they are using to perform the final detection step. Reference materials
that are similar to the actual samples being tested are also required.
These are required to test that laboratories are performing all
steps of the measurement method correctly. This includes extracting
the chemicals from the rest of the sample.
A European effort to solve the problems
Dr Wegener, from the Institute for Environmental Studies in Amsterdam,
has coordinated twenty six laboratories from nine European countries
to develop fresh water sediment reference materials. These materials
have guaranteed levels of PCBs and PAHs and they can be used to reliably
check the accuracy of measurements.
To develop the materials and test them for stability and homogeneity,
the laboratories performed detailed studies. Because the levels
of contaminants in the reference material has to be known, with
little uncertainty, the team of laboratories each measured the levels
of PCBs and PAHs and then compared their results in technical meetings.
Problems and errors were identified and measurements that deviated
were removed from the results. However, if there was not significant
agreement, the material would not be certified. The group produced
hundreds of sediment samples, each with certified levels of contamination.
Most laboratories participating in the certification exercises
have been members of "working groups" for PCB and PAH analysis.
With most European countries being represented in these groups,
the views and expertise of individual organisations is well distributed.
The results of the studies involving 28 laboratories all emphasised
the importance of open discussion and comparison of results. Only
with good communication between the participants could such a valuable
interchange of experience realise its full benefits. The laboratories
involved can disseminate the results of the studies to colleagues
in their own European countries.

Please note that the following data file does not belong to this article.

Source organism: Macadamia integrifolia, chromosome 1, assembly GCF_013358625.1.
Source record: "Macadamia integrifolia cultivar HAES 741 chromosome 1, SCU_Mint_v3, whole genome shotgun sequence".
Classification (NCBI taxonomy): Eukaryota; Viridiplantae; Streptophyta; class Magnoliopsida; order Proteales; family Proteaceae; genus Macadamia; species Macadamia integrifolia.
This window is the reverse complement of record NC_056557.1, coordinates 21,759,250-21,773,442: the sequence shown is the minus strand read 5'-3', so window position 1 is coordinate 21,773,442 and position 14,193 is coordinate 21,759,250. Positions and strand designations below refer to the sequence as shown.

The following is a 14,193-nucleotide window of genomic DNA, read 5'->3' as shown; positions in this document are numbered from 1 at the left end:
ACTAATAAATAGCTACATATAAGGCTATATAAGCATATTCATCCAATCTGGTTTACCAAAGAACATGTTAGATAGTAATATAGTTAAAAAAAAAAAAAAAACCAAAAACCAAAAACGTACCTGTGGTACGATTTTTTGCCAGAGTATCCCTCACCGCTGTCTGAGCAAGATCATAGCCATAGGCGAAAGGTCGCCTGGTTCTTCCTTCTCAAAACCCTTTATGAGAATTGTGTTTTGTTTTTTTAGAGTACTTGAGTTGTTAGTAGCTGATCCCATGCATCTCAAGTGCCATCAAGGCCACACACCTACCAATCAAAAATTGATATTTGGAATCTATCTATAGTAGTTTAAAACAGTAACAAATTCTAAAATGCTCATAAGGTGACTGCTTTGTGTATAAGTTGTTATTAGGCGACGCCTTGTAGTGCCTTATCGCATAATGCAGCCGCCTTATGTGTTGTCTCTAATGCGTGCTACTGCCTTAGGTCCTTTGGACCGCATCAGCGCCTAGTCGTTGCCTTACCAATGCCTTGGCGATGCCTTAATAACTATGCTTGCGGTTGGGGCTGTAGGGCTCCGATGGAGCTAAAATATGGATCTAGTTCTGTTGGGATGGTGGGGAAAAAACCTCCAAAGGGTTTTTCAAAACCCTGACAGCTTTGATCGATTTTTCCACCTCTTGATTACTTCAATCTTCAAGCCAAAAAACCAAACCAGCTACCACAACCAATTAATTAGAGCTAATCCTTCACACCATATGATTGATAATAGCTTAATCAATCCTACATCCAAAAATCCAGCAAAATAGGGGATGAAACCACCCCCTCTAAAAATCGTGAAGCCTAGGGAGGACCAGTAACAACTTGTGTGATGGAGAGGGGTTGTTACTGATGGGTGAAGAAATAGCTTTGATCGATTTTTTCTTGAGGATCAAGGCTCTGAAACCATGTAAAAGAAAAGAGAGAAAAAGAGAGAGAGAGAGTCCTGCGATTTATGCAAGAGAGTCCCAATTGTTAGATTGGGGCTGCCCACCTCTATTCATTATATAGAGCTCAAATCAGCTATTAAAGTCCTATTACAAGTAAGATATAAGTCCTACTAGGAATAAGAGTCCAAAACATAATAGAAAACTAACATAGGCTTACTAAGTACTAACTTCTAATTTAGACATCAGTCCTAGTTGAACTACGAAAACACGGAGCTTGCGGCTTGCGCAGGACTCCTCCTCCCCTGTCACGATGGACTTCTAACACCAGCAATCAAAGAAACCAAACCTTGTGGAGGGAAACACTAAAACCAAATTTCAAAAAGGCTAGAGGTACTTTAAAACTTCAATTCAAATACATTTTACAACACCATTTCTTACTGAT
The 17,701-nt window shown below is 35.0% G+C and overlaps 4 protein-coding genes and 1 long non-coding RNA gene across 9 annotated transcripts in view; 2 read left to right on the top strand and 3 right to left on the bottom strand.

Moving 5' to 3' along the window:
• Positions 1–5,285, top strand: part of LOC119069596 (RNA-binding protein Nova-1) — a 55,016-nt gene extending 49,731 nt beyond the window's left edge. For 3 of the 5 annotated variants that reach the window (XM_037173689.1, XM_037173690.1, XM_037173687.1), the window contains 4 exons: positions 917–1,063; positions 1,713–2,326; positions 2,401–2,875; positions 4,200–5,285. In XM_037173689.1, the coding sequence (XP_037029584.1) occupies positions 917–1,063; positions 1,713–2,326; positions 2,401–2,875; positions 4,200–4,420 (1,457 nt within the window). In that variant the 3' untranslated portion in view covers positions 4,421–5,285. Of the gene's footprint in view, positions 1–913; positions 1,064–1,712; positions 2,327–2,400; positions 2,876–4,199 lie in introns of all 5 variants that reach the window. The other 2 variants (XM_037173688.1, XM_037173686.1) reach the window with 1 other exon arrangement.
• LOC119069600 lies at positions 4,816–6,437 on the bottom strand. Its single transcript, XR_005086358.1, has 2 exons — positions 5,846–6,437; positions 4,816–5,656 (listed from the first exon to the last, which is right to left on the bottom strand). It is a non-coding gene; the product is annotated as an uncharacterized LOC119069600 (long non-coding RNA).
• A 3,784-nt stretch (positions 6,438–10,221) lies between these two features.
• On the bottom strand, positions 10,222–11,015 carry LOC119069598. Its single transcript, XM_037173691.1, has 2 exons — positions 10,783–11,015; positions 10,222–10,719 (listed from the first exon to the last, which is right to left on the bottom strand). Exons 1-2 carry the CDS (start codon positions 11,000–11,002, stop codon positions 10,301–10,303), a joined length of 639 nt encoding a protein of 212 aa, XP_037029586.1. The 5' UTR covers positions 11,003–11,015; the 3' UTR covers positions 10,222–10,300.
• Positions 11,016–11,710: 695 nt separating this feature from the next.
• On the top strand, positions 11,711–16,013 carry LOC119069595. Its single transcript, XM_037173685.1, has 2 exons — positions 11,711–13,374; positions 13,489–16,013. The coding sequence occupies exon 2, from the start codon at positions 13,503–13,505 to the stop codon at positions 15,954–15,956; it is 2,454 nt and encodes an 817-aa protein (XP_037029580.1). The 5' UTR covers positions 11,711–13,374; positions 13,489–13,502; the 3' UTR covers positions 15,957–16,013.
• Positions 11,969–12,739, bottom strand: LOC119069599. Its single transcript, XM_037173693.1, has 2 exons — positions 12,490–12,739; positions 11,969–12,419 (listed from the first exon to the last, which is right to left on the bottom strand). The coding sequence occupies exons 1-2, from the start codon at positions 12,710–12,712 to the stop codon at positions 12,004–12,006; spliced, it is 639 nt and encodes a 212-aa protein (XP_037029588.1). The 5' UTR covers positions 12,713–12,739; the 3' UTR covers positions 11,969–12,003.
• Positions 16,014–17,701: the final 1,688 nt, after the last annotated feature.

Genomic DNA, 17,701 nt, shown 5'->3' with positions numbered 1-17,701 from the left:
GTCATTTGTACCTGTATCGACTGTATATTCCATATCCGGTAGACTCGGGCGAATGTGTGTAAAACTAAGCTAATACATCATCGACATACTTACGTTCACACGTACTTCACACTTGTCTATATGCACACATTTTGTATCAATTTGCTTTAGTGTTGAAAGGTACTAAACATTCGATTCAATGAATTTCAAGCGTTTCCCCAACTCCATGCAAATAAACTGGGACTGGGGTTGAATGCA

Several projects have produced complementary certified reference
materials, including contaminated industrial soils, sludges, waste
mineral oils and milk. They all provide environmental testing laboratories
with useful tools to check their results and techniques for quality
Reference materials in accreditation
The applications of these reference materials is far-reaching: laboratories
all over the world will use them to validate their methods for measuring
PCBs and PAHs in sediments. The main users are national and regional
water authorities, institutes and universities performing environmental
research into soil and sediments.
The materials will play a key role in laboratory accreditation.
If laboratories want to gain accreditation, they must be able to
demonstrate that their results are accurate and reliable and that
they follow quality control procedures. Using certified reference
materials helps laboratories to demonstrate that they comply with
the strict requirements of accreditation.
In order to reduce pollution, measurements must be made on samples
taken from the environment. If this monitoring is to be effective,
it is imperative that the regular checks provide results that are
both meaningful and comparable. In this way, reference materials
help the analysts measuring PCB and PAH levels to protect our environment.